By Jennifer Krasinski
By James Hannaham
By Tom Sellar
By Tom Sellar
By Miriam Felton-Dansky
By Tom Sellar
By R.C. Baker
By R.C. Baker
Dancing feet on 42nd Street will multiply in July as hundreds of hoofers arrive for "Tap City," the second annual New York tap festival. For the tap "community," the event is a family reuniona chance to network, reminisce, bicker, and show off. For the rest of you, the week-long series of performances, opening July 8 at the Duke on 42nd Street, will demonstrate what the community takes for granted: a range of expression much wider than the forced gaiety and clichéd movements visible in the revival of 42nd Street playing a few doors down. As the 70-year-old veterans and teenage upstarts at the Duke will make clear, tap is in no need of revival. What it does need is a home.
Tap dance originated on 19th-century American streets, but it grew up with vaudeville and jazz. By the 1930s, when the world fell in love with it through Hollywood musicals, tap was everywhere. A few decades later, it had practically disappeared. The country had changed, nightclubs and theaters had gradually closed, and most dancers were forced to find other work. Still, the form did not die, and in the late '60s it resurfaced on Broadway and in the occasional film, mostly as an object of nostalgia. Revivals of shows from a more joyful time required the earlier era's dances.
In the '80s, a younger generation found new venues on the modern-dance circuit and at tap festivals that mixed classes, panel discussions, films, and performances. These gatherings became annual occurrences in Denver, Portland, St. Louis, Chicago, Boston, and Austin, in Rio, Vienna, Helsinki, Tel Aviv, and Moscow. But except for Jane Goldberg's groundbreaking 1980 "By Word of Foot" (and a few diminishing reincarnations), New York had no festival. This was strange, considering the city's central role in tap's history, but understandable given the difficulty of finding space and funding. In the early '90s, the small Woodpeckers studio served as a center, but after it was forced to close in 1995, administrator Tony Waag, also a dancer, started dreaming of a permanent home for tap here, similar to the School of American Ballet or Jazz at Lincoln Center. Last year, drawing on the star power of Gregory Hines, he assembled sponsors and turned New York into Tap City. For a week last July, nearly 500 students from 20 countries participated in over 100 classes. Ninety performers and a small army of youngsters demonstrated a striking diversity of styles.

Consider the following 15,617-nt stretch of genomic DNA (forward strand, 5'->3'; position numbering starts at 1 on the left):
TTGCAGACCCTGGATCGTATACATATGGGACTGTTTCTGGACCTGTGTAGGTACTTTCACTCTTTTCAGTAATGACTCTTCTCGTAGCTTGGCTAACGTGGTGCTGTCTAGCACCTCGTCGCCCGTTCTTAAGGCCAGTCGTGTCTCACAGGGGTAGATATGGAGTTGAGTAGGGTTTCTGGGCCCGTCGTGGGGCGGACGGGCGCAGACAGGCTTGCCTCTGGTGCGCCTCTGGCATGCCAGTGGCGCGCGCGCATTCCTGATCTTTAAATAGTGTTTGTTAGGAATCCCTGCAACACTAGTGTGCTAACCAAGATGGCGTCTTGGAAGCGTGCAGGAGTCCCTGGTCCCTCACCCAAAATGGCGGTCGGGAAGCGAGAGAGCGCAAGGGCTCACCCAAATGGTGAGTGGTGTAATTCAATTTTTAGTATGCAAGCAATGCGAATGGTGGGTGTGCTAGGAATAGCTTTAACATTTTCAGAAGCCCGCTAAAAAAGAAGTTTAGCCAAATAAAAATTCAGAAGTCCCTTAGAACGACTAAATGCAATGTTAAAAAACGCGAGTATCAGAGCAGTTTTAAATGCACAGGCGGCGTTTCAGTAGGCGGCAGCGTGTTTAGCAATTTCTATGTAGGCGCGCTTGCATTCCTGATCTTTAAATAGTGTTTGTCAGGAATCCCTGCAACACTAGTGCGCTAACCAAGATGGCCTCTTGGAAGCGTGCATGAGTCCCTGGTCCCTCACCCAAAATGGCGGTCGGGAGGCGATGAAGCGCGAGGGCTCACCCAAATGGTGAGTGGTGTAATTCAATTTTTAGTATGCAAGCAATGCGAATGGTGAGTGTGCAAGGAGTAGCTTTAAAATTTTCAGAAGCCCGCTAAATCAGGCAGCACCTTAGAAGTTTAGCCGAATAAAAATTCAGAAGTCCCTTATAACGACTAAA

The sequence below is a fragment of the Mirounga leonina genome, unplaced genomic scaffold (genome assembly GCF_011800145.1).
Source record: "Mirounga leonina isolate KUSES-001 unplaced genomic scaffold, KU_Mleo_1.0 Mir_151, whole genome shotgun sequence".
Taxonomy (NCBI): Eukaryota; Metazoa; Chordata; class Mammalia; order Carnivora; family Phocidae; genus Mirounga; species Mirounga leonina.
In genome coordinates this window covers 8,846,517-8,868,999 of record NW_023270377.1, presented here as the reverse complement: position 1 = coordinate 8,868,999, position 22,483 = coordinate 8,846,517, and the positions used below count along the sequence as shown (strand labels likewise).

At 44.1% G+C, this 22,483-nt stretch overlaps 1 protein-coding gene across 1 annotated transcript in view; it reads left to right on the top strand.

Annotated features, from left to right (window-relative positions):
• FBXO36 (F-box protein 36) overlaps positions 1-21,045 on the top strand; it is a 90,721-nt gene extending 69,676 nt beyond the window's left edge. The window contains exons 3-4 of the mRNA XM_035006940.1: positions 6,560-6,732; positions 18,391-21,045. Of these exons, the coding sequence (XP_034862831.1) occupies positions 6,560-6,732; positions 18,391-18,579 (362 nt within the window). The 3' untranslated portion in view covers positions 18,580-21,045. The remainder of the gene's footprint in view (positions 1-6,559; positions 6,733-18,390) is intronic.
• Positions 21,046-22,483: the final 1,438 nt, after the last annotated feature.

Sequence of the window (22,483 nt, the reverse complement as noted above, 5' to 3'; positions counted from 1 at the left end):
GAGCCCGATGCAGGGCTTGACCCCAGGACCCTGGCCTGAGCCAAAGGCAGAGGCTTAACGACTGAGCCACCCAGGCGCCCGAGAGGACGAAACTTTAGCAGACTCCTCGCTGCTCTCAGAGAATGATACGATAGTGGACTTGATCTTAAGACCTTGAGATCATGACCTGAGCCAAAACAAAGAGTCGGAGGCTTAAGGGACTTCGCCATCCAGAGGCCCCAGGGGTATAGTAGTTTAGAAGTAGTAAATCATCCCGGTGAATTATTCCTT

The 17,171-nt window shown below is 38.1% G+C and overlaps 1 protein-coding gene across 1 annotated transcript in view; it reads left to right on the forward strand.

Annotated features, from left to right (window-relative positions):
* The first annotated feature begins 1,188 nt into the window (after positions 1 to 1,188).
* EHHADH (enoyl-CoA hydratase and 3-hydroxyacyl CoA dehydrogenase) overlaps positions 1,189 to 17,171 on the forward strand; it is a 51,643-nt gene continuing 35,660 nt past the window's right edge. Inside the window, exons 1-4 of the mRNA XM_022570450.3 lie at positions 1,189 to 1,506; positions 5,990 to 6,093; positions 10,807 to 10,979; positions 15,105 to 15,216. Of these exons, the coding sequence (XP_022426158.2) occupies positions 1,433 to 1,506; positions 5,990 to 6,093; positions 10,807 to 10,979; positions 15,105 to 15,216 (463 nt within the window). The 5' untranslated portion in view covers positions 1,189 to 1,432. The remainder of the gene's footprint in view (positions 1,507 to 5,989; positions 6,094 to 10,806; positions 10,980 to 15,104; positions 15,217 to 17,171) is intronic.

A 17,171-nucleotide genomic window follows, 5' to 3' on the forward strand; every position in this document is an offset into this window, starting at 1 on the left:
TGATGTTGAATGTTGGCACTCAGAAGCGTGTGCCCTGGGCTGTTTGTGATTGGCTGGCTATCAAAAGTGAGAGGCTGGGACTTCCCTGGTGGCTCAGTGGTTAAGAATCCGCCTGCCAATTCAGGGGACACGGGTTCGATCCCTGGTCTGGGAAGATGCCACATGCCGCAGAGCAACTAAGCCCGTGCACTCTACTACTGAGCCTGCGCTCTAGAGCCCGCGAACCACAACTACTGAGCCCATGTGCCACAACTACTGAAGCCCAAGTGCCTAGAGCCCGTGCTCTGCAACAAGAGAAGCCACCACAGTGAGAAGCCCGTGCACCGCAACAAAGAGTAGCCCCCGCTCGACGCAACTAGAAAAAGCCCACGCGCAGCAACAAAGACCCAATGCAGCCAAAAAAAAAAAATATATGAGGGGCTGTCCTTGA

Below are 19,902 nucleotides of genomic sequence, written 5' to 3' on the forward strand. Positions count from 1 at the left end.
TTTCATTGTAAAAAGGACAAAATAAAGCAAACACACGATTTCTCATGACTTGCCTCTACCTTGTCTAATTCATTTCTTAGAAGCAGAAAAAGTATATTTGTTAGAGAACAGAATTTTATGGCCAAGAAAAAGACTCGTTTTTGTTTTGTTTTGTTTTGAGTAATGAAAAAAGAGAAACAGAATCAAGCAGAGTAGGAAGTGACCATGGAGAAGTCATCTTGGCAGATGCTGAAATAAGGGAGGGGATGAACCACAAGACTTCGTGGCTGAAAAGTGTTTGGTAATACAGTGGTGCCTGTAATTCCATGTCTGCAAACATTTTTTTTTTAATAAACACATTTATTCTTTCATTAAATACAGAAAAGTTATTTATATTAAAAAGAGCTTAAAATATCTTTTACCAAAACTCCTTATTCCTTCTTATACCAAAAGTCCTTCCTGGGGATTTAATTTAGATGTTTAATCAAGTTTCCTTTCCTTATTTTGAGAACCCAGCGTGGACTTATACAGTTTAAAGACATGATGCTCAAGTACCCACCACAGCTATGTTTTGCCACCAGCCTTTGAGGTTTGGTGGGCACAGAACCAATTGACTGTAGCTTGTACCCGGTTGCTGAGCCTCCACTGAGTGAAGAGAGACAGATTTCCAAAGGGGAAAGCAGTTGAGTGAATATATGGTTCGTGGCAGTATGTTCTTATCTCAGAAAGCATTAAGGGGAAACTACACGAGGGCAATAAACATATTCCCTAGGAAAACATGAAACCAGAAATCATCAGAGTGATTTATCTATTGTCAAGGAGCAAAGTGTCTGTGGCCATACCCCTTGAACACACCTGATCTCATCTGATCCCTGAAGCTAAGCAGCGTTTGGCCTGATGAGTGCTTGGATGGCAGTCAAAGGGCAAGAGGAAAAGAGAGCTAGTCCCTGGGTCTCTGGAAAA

This year's festivities begin with a tap jam on Sunday, July 7, followed the next day by "Tap Future," a concert of young dancers. On July 9, a "Tap Internationals" evening will provide the best indicator of how the genre is changing.
Tap broke through in the '90s with the emergence of Savion Glover as a virtuoso star. His fresh, contemporary style inspired a new generation. The dancers he influenced were by no means confined to a single race, but his hip-hop attitude drew young African Americans back to an art long tainted by Uncle Tom associations. Their return did more than cheer the old black masters: It shook up the entire form. "Tap Internationals" promises to show how tap is again being invigorated. It's everywhere again, but in a new, global sense.
Since the '30s, the films of Fred and Ginger and Eleanor Powell have seduced dancers worldwide into copying their steps. For almost as long, expatriate tappers have taught their styles abroad. At the 2001 festival, Germans Kurt Albert and Klaus Bleis paid tribute to Kansas City dancer Carnell Lyons (who moved to Germany in the '50s) with a showstopping number, twirling waiters' trays as Lyons once didwhile they tapped.
The international community grew rapidly as more American tappers traveled abroad to perform and teach. The American Tap Dance Orchestra (ATDO) found Russian dancer and actor Alexander Ivashkevich (who performs July 9) during a 1992 tour of Estonia. When Ivashkevich was growing up in Soviet Ukraine, tap was forbiddentoo bourgeois. He learned what he could from films and Russian teachers; when ATDO arrived, he says, it was as if they had come "from God." He spoke almost no English ("yes, no, and Coca-Cola"), but ATDO dance captain Barbara Duffy encouraged him to study in the States. In New York he washed floors and ushered in exchange for classes at Woodpeckers. By the late '90s, ATDO director Brenda Bufalino had met enough dancers like Ivashkevich to start an International Tap Dance Orchestra (which Albert and Bleis joined).
The festivals help international tappers absorb as much as they can on short, intense visits. Some have started festivals in their homelands, inviting their American teachers. Last year's "Tap City" revealed that influence is starting to flow the other way. Tap dancers from around the world have developed distinctive styles, which they now teach to Americans, watching themstumble through unfamiliar movements. Brazilians, in particular, are doing marvelous things, adapting tap technique to Brazil's bounty of rhythms, letting their hips sway samba-style. While Glover and his imitators direct their intensity inward, most Brazilians flirt unashamedly with the audience. They make tap sexy, a feat that, among American dancers, only Gregory Hines seems able to pull off.